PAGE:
On Cymbals, Music, And Nonlinearity


nonlinear – not sequential or straightforward; (physics) involving a lack of linearity between two qualities such as input and output; (mathematics) – involving measurement in more than one dimension

One day a few weeks ago, while nowhere near any musical instruments, I found myself thinking about the sound of cymbals—how their infinite variety of pwssshhh sounds are a kind of chaotic white noise that is both interesting and sometimes annoying. Cymbals are metallic percussion instruments, specifically self-sounding idiophones that are related to gongs and bells. Sometimes cymbals have clear pitches to them, but usually they produce indefinite pitches. It’s for this reason that we don’t usually play melodies on cymbals, but instead use them to accentuate or add color to a musical texture. That’s what the drummer is doing when she plays a drum fill around the tom toms and then hits a crash cymbal to mark the beginning of the big chorus. Cymbals are excitement generators! But the reason I was thinking about cymbals is that there’s a lot going on in them sound-wise. Because of the way they’re tuned— hammered by hand or by machine—cymbals are full of overtones that are not even multiples of a fundamental frequency. This is what gives them their “shimmering” pwssshhh sound.

Thinking about the cymbal’s chaotic sound led me to thinking about how the instrument is the perfect representation of the power of nonlinearity in music. Nonlinearity is a term from mathematics and the physical sciences that describes a situation in which the change in a system’s output is not proportional to the change in the input. In other words, nonlinear is how we describe a situation in which small changes can have huge effects. Cymbals are like this in that they don’t have a single sound the way say, a piano does. A cymbal can be played anywhere along its top, bottom, or sides, and every playing location produces a different sound. The briefest of cymbal strikes can trigger an unpredictable sound shape that hovers, lingers, and decays like no other instrument’s sound can.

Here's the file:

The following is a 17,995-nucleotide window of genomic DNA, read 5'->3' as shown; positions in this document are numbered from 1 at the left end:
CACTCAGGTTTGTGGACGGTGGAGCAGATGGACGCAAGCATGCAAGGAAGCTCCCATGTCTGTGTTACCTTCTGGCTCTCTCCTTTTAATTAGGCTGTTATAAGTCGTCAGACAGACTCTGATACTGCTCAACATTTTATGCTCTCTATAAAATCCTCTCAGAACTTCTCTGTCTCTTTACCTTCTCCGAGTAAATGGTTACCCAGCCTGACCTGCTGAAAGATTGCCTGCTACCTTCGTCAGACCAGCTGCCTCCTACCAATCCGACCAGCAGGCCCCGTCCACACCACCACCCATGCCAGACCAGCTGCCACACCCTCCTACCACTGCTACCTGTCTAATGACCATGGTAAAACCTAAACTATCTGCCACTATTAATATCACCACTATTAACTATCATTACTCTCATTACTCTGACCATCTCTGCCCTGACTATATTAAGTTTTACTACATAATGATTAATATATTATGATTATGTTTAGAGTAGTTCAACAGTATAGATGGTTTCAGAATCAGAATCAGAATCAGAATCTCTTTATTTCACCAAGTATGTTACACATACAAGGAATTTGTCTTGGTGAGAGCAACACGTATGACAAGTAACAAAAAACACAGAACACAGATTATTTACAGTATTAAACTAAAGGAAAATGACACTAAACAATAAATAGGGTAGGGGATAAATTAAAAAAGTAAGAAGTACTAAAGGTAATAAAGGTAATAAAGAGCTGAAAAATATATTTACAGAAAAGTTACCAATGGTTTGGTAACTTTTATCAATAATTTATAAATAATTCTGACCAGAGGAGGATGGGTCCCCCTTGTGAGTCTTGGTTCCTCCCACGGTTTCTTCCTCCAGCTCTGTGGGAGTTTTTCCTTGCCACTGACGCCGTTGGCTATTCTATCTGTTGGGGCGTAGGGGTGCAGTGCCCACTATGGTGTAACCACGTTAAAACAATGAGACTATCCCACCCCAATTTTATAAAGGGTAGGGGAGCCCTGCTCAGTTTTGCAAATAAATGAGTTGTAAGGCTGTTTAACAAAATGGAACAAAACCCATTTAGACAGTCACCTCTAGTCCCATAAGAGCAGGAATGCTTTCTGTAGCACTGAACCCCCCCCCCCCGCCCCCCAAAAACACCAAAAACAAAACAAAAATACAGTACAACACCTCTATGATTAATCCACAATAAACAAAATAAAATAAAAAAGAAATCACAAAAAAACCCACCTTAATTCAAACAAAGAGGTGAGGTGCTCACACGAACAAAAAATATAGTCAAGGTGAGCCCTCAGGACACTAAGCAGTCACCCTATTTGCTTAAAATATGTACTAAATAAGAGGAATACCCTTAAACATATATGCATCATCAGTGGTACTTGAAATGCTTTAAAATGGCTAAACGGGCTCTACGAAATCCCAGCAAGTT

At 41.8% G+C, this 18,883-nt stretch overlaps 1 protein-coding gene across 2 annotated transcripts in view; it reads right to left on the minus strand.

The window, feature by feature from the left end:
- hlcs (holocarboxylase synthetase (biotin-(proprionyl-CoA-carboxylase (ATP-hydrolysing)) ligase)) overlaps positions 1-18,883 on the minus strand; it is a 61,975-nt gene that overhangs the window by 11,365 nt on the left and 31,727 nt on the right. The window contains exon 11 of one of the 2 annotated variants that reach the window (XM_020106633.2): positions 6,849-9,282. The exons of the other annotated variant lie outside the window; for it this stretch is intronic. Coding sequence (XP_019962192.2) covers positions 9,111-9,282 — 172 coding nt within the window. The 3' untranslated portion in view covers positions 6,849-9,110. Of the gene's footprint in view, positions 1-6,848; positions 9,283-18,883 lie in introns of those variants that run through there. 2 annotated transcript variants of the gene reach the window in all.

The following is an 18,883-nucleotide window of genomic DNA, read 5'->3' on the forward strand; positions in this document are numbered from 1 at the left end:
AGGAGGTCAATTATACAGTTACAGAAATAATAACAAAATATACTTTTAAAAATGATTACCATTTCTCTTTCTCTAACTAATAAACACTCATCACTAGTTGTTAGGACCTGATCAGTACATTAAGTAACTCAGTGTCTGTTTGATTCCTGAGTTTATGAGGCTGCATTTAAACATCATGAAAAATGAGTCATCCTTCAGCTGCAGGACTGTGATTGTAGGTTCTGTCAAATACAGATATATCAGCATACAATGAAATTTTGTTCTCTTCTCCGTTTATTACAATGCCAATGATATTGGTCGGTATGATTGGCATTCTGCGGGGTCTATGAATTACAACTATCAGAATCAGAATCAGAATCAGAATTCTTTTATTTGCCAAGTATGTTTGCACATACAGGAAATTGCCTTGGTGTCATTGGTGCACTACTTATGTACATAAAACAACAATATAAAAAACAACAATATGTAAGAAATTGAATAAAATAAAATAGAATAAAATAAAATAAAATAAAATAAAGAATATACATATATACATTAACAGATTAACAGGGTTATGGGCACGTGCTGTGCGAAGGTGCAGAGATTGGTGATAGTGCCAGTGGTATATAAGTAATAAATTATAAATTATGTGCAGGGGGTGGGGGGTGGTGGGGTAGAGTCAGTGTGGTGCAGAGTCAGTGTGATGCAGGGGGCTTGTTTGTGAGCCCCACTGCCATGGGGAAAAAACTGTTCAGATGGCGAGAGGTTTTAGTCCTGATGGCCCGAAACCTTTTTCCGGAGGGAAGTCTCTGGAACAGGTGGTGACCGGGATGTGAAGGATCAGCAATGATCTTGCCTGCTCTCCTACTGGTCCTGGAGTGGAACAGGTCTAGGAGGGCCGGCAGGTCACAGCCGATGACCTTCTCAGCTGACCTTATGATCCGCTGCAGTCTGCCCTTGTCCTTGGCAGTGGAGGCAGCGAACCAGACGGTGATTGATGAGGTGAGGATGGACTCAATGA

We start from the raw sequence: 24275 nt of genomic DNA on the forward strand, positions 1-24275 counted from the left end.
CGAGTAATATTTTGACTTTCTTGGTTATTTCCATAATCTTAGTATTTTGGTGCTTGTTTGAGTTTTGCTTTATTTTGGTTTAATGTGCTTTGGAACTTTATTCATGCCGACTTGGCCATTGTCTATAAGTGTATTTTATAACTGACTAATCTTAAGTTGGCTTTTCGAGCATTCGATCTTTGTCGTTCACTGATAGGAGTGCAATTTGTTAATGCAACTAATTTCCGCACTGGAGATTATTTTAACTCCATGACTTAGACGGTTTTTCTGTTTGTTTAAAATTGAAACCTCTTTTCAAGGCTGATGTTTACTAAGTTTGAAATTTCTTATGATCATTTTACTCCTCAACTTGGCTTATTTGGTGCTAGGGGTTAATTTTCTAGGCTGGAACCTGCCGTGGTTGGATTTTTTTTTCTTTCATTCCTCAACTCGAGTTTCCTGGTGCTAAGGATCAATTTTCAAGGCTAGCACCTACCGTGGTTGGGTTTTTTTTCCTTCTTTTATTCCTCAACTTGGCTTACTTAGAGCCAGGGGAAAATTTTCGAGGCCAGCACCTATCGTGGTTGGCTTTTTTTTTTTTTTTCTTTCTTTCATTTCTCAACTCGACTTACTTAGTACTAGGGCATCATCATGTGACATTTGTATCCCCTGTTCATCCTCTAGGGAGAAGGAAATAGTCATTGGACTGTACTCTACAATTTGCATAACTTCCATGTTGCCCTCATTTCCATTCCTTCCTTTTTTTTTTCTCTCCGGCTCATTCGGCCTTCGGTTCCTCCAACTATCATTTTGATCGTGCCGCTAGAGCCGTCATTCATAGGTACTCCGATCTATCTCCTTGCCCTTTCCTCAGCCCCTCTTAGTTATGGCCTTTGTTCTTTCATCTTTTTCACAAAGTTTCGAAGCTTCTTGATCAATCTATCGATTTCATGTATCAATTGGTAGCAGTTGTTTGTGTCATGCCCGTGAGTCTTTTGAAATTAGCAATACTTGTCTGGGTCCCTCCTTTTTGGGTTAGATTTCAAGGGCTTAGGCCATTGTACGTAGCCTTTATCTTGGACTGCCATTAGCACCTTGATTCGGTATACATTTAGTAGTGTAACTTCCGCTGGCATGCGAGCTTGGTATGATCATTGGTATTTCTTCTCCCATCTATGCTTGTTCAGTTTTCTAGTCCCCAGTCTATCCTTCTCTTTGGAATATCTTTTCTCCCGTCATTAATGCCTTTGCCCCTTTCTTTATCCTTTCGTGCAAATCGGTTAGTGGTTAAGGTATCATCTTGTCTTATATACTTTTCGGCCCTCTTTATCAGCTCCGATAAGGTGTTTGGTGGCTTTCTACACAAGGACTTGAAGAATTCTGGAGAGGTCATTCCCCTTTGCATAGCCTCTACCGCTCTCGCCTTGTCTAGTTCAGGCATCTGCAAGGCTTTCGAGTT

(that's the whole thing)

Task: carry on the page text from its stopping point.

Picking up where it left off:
From the nonlinear qualities of a cymbal’s sound we can move to the implications of nonlinearity for thinking about creativity in music generally. For instance, any good music performance is a nonlinear system in which the smallest details of action can lead to momentarily wonderful or dreadful results. A performance is a complex system of many inputs and outputs whose unfolding depends not just on the performer but on the audience’s willingness to go along—or not—as well as factors having to do with the performance space, sound system, and so on. Improvising and composing are also nonlinear: here, insightful moments almost always seem to happen when one makes an unexpected leap for which there is no adequate explanation except “it felt right” at the time or “my hands just knew.” Like the cymbal crash, the performative, improvisational, or compositional moment is a brief shimmering opening into the dynamics of how creativity works.

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